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New ’90s-Themed Bar Featuring a Mountain Dew Cocktail Serves Up Millennial Nostalgia in Logan Square

Daniel Hautzinger
Chef Rodolfo Cuadros poses for a portrait
The James Beard Award-recognized chef Rodolfo Cuadros is opening a cocktail lounge themed around '90s nostalgia with his business partners. Credit: Kinship

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Lace up your Docs and don your tube tops because it’s the ’90s and early 2000s again in Logan Square. A new cocktail lounge called The Basement conjures Millennial nostalgia with cocktails inspired by Neapolitan ice cream and Mountain Dew, as well as dishes cooked on a wood-burning oven from a James Beard Award-recognized chef.

The Basement, located at 2763 N. Milwaukee Avenue, is the latest venture from Rodolfo Cuadros and partners Brett Lander and Gustavo Ocampo, replacing their critically acclaimed vegan taqueria Don Bucio’s, which struggled to become commercially viable.

Whereas Cuadros and Lander’s first two restaurants, Amaru and Bloom Plant Based Kitchen in Wicker Park, are outgrowths of Cuadros’ background, The Basement originated with Lander.

“It’s an idea I’ve been thinking of for a bit,” Lander says, admitting that he has long fantasized about owning a neighborhood bar. The Basement is meant to recall the feeling of being “16 or 18, when you had no responsibilities and you would just hang out in your friend’s basement or the house or the garage and do kid stuff like have your first beer, your first kiss, and it was always the spot you met.”

The Basement draws on the memories of all three partners, with Star Wars memorabilia, baseball bats, skateboards (a teenage hobby of Lander), and a vaguely Aztec-style painting that Ocampo recalls seeing in his and other Mexican households while growing up. “It’s maximalist,” says Lander. “There are things hanging on every wall.”

The cocktails that are the star of the space also call back to teenage delights of a couple decades ago – but are calibrated to the tastes of the Millennials they are now. They were devised primarily by the Chicago suburbs-raised Lander, who’s also responsible for drinks at Amaru and Bloom.

Dr. Pepper and Mountain Dew are boiled down into concentrates to flavor drinks like a Manhattan and mojito. A Neapolitan Milk Punch features a bourbon base with homemade strawberry syrup and house-infused vanilla vodka that is then clarified with chocolate milk, leaving subtle flavors of tri-colored Neapolitan ice cream. “You get that creamy mouthfeel, a little cocoa background, vanilla, strawberry – it’s just a beautiful cocktail,” says Cuadros. Lander is still playing around with a drink featuring blue Gatorade, hoping to eventually add it to the menu.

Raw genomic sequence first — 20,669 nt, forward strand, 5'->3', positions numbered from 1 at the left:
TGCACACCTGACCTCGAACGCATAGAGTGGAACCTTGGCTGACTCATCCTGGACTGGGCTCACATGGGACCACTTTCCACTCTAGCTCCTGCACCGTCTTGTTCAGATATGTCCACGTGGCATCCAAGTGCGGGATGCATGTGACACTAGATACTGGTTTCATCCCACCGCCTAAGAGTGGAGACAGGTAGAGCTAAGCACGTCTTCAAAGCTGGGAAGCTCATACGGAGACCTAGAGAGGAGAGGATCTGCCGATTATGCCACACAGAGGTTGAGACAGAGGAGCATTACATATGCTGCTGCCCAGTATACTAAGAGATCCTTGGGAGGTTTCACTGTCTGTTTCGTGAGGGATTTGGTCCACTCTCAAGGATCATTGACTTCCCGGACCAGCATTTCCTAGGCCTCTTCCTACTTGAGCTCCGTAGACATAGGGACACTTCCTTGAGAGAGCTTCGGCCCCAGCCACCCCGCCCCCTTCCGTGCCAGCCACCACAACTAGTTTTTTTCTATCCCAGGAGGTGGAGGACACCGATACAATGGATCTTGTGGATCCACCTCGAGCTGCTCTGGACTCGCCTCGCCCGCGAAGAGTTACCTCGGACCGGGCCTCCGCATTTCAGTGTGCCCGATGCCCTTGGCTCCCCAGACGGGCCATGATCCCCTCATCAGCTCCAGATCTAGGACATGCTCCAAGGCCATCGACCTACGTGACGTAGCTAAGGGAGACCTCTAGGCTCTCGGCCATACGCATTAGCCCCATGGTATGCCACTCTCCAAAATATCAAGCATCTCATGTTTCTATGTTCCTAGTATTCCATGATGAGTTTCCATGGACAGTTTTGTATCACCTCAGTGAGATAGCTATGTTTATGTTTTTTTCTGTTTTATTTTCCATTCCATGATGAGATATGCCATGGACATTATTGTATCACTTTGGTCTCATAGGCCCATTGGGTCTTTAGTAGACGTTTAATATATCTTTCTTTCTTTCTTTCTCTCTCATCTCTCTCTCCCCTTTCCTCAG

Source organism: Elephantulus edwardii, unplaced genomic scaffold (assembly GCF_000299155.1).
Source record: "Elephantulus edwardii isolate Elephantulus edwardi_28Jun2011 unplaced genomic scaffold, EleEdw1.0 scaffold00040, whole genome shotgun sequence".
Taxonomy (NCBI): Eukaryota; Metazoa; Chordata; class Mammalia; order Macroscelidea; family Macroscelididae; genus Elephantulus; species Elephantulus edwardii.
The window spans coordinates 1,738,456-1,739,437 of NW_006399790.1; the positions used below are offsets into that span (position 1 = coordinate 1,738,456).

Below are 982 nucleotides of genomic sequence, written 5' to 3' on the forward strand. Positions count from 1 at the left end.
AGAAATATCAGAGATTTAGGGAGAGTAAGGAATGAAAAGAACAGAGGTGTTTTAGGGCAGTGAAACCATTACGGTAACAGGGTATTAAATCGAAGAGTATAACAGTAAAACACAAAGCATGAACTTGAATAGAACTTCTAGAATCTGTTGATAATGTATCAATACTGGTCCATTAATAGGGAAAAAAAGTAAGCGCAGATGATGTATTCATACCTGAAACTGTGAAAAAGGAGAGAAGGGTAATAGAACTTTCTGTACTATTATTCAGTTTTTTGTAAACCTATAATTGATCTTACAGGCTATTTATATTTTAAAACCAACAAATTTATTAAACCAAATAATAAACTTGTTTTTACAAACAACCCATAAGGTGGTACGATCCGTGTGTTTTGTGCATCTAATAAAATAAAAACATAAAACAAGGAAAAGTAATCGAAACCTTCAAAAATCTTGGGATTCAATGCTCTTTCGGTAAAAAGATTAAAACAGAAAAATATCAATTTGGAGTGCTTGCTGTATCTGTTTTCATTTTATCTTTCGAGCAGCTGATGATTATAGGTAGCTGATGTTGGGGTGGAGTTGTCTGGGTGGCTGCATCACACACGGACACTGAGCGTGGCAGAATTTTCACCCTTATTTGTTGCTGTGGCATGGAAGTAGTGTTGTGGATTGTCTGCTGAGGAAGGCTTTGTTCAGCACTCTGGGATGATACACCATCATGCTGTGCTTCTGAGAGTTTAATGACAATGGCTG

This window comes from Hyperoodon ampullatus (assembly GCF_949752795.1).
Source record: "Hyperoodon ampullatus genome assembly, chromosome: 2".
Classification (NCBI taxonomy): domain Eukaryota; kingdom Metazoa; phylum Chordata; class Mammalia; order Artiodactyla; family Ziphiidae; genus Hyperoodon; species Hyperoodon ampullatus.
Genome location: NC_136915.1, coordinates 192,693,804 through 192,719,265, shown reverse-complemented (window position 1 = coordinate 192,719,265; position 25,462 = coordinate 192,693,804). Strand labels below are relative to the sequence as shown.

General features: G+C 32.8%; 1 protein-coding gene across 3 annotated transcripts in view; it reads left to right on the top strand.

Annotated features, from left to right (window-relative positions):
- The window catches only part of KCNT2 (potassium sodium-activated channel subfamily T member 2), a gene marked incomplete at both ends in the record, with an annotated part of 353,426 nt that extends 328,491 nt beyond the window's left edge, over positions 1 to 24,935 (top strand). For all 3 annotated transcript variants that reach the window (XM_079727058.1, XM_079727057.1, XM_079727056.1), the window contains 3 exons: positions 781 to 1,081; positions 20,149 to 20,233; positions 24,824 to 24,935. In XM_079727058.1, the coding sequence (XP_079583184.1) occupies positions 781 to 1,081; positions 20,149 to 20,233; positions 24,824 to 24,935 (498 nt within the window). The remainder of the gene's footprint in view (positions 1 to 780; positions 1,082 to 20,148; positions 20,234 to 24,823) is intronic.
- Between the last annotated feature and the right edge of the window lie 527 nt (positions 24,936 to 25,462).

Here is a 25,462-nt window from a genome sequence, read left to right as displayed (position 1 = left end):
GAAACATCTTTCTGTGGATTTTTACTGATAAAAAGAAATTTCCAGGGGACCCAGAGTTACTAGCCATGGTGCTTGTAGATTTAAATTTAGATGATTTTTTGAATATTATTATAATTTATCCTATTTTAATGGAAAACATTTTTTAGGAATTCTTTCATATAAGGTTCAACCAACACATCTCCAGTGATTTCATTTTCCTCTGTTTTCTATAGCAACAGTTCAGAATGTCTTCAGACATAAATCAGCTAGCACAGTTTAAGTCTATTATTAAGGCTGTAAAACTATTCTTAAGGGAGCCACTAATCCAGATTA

“We’re trying to get back to a familiar feeling, something you might have had when you were younger,” Cuadros says.

Something you probably didn’t have when you were younger, because they didn’t really exist, are non-alcoholic cocktails, which The Basement is making a point of spotlighting. One highlight of the five or six options is a Mai Tai built off a non-alcoholic Caribbean rum, burnt sugar for bitterness, and orgeat made not from almonds but sesame, rosewater, and oat milk.

“We’re trying to make it so you’re not limited to just two [choices], and we’re just putting a lot more thought into them,” says Lander of the NAs.

The food is also not an afterthought, given that it’s coming from a chef who was a semifinalist for the James Beard Awards’ Best Chef: Great Lakes category in 2022. Almost everything on the short menu will take advantage of the wood-burning oven that the partners have installed, which continues the “cozy and warm” vibe of a friend’s home, as both Cuadros and Lander emphasized.

You can order a whole fish cooked on the fire or charred endive topped with muhammara made from peppers roasted in the oven. A burger and chicken tenders with Sichuan pepper glaze and ranch for dipping hew to the childhood theme, while steak frites is served with a chimichurri that calls back to Cuadros’ pan-Latin cooking at Amaru. The plant-based, vegan cooking that has garnered Cuadros national attention is not as present, although there are still vegetarian options, including a dish of housemade ricotta and a chunky Lebanese-style hummus.

“There’s always going to be vegetables because we believe that we all need to eat more vegetables,” says Cuadros, “but this is just American, with any influence we want, whether it be Asian or Italian or French or Hispanic or Latino … This is meant to represent the make-up of our country, whether some people like to admit it or not.”

While the partners are disappointed by the need to close Don Bucio’s – an impassioned description for a GoFundMe for its staff after the closure gives a sense of the despair they felt – they’re regrouping for The Basement. They have brought their chef from Bloom Sushi to The Basement, which necessitated closing that innovative stall at Uptown’s XMarket Food Hall, and have kept on any employees from Don Bucio’s who wanted to stay within their restaurant group. (Ocampo headed up the kitchen at Don Bucio’s.)

They haven’t given up on Don Bucio’s, and haven’t foreclosed bringing it back some form in when they have more solid financing and the world is more accepting of independent plant-based restaurants.

“People change slowly,” says Cuadros. “I would love for the whole world to realize that we should eat plant-based two, three days a week because of where the world is headed…But at the end of the day, I cook for a living, and I like all food. Food is joy, so we just try to figure out how to share a little bit more of that.”

The Basement is open Wednesday through Thursday from 5 pm to 12 am, Friday through Saturday from 5 pm to 2 am, and Sunday from 5 pm to 10 pm, with the kitchen closing at 10 pm Wednesday through Saturday and 9 pm on Sunday.